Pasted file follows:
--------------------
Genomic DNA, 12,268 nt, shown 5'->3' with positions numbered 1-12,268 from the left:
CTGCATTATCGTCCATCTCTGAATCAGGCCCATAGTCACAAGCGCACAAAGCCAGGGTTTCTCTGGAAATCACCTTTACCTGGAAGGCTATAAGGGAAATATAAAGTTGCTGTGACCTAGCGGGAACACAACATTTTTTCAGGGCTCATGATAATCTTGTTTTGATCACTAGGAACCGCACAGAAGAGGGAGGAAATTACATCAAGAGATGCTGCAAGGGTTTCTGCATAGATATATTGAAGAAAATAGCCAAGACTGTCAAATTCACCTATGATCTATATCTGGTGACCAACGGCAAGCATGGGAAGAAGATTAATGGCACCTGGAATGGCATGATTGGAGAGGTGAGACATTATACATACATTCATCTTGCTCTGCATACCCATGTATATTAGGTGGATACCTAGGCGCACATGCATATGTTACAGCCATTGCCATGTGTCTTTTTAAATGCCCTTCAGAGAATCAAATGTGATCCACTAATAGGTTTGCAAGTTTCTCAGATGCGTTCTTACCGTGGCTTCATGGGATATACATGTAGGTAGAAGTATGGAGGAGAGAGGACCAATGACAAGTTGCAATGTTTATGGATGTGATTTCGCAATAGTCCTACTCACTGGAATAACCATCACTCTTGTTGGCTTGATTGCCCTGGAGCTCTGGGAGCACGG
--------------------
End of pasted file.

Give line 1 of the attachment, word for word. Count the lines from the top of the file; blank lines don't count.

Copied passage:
Genomic DNA, 12,268 nt, shown 5'->3' with positions numbered 1-12,268 from the left: